The album that made me a feminist

A remembrance of Liz Phair's "Exile in Guyville," which is being rereleased for its 15th anniversary.


Kate Harding
April 3, 2008 2:21AM (UTC)

I was 18 in 1993, and I still remember getting a mix tape in the mail from my friend Jill, with Liz Phair's "6'1"" on it. "I kept standing 6'1" /instead of 5'2"/ and I loved my life/ and I hated you." Jill said she immediately thought of me, a 5'2" badass (in my own mind, at least) when she heard it, so she had to pass it along. Good call on her part. I went out and bought the CD, "Exile in Guyville," right away, and I played it into the ground.

"Guyville" was not only my favorite album of 1993 but an early foundation of my feminism. In those days, I still didn't like to call myself a feminist (icky!), and I actually believed that as a white, middle-class person, I would never face any institutional challenges to my own success. All that gender gap stuff had been figured out already, and the women who still complained about sexism were boring relics.

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But getting pissed off at individual men who screwed you over? Now that I could get behind. And in 1993, there was no better soundtrack to getting pissed off than "Exile in Guyville." "Fuck and Run" went out to every guy who had hooked up with me or one of my friends and then immediately gone incognito. "Help Me Mary" went out to every guy who had taken my patience for granted and, you know, played me like a pit bull in a basement. Which wasn't even that many, if I thought about it, but the image still resonated with me. So did "Divorce Song," even though I'd never had a long-term relationship at that point. The opening line of "Strange Loop" -- "The fire that you like so much in me/ is the mark of someone adamantly free" -- hit home more because the guys I knew didn't like the fire in me so much (they helpfully told me I was "cute enough, but really scary") than because I'd felt precisely that.

When I listened to that album, I felt as if Liz Phair was speaking for me -- except I hadn't actually had most of the experiences she was talking about. Or anything like them. It was almost like there was something, oh, I don't know ... universal about her songs. Like she was describing struggles between men and women that went way beyond individual relationships -- something I was already a part of, already felt, even if I'd never had a real boyfriend. It was almost as if I was finally wising up to the continued need for feminism. (And man, did Liz Phair ever create a monster with that.)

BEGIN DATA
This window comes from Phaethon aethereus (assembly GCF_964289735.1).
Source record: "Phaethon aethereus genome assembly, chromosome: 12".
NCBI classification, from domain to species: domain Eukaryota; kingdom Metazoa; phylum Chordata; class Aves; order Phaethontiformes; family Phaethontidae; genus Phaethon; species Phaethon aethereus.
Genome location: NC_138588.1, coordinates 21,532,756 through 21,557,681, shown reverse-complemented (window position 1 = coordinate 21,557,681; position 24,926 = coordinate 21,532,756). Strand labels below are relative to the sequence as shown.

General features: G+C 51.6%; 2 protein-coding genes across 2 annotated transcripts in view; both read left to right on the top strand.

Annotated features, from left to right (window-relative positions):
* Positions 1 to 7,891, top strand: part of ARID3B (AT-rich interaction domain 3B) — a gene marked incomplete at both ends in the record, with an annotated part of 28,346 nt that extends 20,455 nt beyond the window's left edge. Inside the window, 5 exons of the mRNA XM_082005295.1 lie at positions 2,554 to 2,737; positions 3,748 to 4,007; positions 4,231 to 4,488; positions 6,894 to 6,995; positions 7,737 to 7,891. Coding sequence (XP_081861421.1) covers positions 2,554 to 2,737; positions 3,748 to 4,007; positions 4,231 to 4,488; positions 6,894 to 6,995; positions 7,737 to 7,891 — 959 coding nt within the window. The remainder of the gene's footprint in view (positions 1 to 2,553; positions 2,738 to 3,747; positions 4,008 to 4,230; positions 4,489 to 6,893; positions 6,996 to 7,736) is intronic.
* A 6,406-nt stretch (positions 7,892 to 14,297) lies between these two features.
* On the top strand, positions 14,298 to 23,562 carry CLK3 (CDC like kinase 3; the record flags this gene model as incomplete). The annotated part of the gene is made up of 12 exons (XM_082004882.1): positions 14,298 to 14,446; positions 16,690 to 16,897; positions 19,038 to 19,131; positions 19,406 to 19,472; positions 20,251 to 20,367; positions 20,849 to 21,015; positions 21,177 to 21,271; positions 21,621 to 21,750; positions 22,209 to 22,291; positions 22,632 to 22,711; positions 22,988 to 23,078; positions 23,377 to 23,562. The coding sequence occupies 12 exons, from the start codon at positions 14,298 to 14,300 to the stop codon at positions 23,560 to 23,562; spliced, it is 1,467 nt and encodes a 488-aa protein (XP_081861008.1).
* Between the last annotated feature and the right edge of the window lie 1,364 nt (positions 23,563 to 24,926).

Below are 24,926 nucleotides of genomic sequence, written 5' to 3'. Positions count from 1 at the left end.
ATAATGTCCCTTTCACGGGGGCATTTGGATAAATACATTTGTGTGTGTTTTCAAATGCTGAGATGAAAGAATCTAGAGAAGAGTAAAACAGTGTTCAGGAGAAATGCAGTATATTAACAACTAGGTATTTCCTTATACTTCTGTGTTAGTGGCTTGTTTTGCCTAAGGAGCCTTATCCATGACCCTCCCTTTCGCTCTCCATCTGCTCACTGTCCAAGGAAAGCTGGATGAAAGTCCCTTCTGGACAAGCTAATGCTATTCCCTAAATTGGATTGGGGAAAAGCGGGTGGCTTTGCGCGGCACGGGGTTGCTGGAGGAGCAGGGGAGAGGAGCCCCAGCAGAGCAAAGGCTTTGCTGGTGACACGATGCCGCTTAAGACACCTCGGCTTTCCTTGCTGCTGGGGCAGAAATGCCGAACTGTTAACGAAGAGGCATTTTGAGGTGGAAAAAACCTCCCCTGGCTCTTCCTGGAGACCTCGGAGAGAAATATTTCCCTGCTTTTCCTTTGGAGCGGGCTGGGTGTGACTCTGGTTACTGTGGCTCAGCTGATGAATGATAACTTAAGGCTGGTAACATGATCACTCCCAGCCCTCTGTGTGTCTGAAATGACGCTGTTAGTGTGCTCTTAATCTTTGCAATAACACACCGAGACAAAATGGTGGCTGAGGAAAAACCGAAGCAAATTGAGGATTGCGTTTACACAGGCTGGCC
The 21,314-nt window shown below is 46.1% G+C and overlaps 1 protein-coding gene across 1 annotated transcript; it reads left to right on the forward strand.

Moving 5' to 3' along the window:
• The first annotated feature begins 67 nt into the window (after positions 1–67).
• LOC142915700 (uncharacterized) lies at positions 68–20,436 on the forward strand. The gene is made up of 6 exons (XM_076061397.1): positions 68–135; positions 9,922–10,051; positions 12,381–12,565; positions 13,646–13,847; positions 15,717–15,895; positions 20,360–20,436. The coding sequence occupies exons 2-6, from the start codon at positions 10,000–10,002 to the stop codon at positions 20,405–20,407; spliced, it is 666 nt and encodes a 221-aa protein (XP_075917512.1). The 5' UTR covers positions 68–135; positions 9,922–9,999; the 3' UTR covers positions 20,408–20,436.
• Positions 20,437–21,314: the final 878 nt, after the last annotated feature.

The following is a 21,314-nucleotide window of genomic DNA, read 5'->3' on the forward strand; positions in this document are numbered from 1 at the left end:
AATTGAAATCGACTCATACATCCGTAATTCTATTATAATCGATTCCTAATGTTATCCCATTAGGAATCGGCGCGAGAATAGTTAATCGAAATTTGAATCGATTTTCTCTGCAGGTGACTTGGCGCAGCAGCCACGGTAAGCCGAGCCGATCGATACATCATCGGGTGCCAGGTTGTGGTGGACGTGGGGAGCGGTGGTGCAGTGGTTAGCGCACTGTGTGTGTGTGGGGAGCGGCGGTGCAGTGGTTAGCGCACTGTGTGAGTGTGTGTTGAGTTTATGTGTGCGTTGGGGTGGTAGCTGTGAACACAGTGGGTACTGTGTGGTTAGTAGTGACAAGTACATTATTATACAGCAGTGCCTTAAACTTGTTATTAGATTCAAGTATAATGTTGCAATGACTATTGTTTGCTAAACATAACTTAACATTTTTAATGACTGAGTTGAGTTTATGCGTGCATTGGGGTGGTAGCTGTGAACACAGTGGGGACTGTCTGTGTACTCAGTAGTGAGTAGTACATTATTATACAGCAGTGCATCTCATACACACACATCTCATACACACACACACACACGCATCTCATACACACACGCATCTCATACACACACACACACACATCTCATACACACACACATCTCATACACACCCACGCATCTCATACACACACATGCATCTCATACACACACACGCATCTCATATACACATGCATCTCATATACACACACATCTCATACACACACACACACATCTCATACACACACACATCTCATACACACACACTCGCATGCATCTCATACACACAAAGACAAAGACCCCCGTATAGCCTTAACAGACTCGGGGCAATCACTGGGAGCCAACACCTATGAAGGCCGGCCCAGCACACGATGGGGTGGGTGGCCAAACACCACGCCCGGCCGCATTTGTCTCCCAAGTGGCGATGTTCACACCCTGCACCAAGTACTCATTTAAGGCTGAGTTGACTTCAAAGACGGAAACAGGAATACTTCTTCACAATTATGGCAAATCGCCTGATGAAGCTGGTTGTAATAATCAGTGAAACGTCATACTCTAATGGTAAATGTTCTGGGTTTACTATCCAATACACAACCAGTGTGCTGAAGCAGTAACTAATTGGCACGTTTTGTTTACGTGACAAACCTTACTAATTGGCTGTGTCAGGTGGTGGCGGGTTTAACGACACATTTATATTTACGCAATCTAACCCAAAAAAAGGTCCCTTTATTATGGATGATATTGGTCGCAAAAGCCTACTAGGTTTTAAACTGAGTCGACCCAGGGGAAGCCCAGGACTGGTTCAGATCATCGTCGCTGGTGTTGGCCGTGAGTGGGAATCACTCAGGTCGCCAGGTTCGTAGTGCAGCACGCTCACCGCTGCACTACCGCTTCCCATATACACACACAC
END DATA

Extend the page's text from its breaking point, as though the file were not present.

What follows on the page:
After "Guyville," Phair got increasingly poppy and increasingly soppy, so I took her out of rotation. I haven't bought any of her albums since "Whip-Smart," her second, but you'd better believe I'm gonna run out and buy the reissue of "Guyville" -- with bonus tracks and a DVD -- when it's released on June 24, to mark its 15th anniversary. These days, I'm a lot less angry overall. But the other reason I played that album so much in college is that it was some damn fine rock 'n' roll, period. The feminist awakening was just a bonus.


Kate Harding

Kate Harding is the author of Asking For It: The Alarming Rise of Rape Culture--and What We Can Do About It, available from Da Capo Press in August 2015. Previously, she collaborated with Anna Holmes, Amanda Hess, and a cast of thousands on The Book of Jezebel, and with Marianne Kirby on Lessons from the Fat-o-Sphere. You might also remember her as the founding editor of Shapely Prose (2007-2010). Kate's essays have appeared in the anthologies Madonna & Me, Yes Means Yes, Feed Me, and Airmail: Women of Letters. She holds an M.F.A. in fiction from Vermont College of Fine Arts and a B.A. in English from University of Toronto, and is currently at work on a Ph.D. in creative writing from Bath Spa University

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